From pv magazine Germany
Europe was once the heart of the solar industry, but those times are long gone. Asian countries, particularly China, have since pulled ahead with gigawatt-scale production of PV products. The European solar industry has survived, thanks to small manufacturers, but there are also plans afoot for large-scale production on the continent.
The European Solar Manufacturing Council (ESMC) has determined that in 2019, only about 11% of silicon, 1% of ingots and wafers, 0.4% of solar cells, and 4% of solar modules were manufactured in Europe, accounting for 15% of global PV demand. Many solar modules must be imported and demand is currently rising in many European countries.
With this in mind, ESMC is now insisting that €20 billion ($23.9 billion) from the €700 billion EU Recovery and Resilience Facility should be used to support the growth of PV production in Europe. Around 37% of the funds are to be spent on clean-tech and EU member states will share their views on how the money should be used by the end of this month.
“The European photovoltaic industry suffers from a lack of strategic political priorities,” the ESMC said. Eicke Weber, the chairman of the organization, added that a strong PV manufacturing industry will ensure resiliency. “By energetically reversing the situation and giving the PV industry the opportunity to supply the European market, Europe can regain control of its energy transition,” said Weber.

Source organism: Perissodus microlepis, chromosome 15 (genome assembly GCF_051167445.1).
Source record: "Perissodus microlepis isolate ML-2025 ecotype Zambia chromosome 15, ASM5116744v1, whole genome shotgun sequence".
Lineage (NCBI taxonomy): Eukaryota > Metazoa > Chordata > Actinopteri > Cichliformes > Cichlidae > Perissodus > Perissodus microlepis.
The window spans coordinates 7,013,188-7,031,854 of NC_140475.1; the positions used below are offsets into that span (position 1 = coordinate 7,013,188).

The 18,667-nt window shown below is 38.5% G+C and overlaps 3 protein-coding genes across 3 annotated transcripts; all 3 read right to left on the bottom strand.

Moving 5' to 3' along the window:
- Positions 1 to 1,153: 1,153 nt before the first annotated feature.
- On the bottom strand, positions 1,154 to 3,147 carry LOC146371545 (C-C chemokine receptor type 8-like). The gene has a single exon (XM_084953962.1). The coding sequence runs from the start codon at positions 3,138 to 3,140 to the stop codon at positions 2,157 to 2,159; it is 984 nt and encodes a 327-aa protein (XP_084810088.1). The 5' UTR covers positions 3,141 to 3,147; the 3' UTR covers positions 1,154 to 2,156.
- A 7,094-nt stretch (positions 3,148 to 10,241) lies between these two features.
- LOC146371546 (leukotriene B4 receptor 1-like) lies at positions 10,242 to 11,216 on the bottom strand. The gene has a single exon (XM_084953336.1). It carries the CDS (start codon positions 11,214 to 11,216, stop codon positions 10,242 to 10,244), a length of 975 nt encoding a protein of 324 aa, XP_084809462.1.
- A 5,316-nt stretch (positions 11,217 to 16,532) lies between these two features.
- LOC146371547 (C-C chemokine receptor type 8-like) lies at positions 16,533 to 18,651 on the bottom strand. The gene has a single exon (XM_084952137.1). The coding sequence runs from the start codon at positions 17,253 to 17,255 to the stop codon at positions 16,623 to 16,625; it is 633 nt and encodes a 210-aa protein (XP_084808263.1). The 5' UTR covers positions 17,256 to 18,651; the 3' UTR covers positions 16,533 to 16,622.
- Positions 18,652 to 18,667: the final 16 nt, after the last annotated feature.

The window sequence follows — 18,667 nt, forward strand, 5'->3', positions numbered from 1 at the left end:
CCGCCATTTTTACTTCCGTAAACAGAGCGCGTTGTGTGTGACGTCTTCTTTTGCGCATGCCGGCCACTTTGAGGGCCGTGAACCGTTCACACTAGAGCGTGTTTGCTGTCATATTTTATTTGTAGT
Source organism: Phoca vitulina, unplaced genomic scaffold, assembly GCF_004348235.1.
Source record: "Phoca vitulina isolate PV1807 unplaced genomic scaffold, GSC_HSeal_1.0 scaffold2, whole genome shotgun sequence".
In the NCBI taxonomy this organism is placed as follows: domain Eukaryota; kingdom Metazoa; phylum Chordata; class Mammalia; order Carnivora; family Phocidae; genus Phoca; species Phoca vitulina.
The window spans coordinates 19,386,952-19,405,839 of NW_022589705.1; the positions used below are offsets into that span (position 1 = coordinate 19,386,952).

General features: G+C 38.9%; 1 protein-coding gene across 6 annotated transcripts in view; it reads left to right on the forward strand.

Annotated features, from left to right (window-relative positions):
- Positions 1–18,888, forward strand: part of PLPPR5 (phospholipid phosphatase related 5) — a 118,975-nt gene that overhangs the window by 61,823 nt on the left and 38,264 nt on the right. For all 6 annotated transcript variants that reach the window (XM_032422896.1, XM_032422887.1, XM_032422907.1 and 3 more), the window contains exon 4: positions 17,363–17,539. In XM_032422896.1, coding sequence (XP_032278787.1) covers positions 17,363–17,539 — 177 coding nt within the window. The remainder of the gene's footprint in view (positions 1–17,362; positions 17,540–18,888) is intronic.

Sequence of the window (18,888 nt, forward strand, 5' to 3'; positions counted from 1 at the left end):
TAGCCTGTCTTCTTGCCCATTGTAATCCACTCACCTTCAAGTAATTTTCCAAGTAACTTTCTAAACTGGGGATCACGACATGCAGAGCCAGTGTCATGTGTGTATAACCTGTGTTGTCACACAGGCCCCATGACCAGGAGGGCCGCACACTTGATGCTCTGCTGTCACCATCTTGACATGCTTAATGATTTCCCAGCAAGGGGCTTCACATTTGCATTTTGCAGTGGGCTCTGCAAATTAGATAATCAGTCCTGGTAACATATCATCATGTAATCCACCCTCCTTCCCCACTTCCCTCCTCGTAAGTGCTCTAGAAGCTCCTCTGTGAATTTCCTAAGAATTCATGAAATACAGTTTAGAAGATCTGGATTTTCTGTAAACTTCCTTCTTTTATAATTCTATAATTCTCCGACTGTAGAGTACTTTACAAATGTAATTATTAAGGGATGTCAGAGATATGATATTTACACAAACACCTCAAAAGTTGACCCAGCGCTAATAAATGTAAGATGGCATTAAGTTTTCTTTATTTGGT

The pandemic has shown that Europe should not remain overly dependent on material imports. It is of strategic importance for countries to have regional and local PV value chains. The ESMC has stated that at least 75% of PV demand in Europe should be covered by domestic production. Two-thirds of PV products produced in Europe should be exported, it said.
This would mean building up 60 GW of manufacturing capacity in Europe by 2026. The current trade deficit of €10.5 billion in solar cells and modules could be converted into around €50 billion of PV production on the continent. This would also create around 178,000 new jobs in Europe.
“Based on the current market situation, there is an excellent time window of two to four years to rebuild a competitive photovoltaic production chain, as a global technological change from PERC cells to other technologies such as heterojunction or TOPCon cells is taking place,” the ESMC said.
The organization said that the proposed EU Reconstruction Fund support should focus on three main pillars: PV manufacturing plants and infrastructure, R&D and new product launches, and dedicated financial funds. It is hoped that the €20 billion will help to facilitate a genuine breakthrough for the European PV manufacturing industry, the ESMC said.
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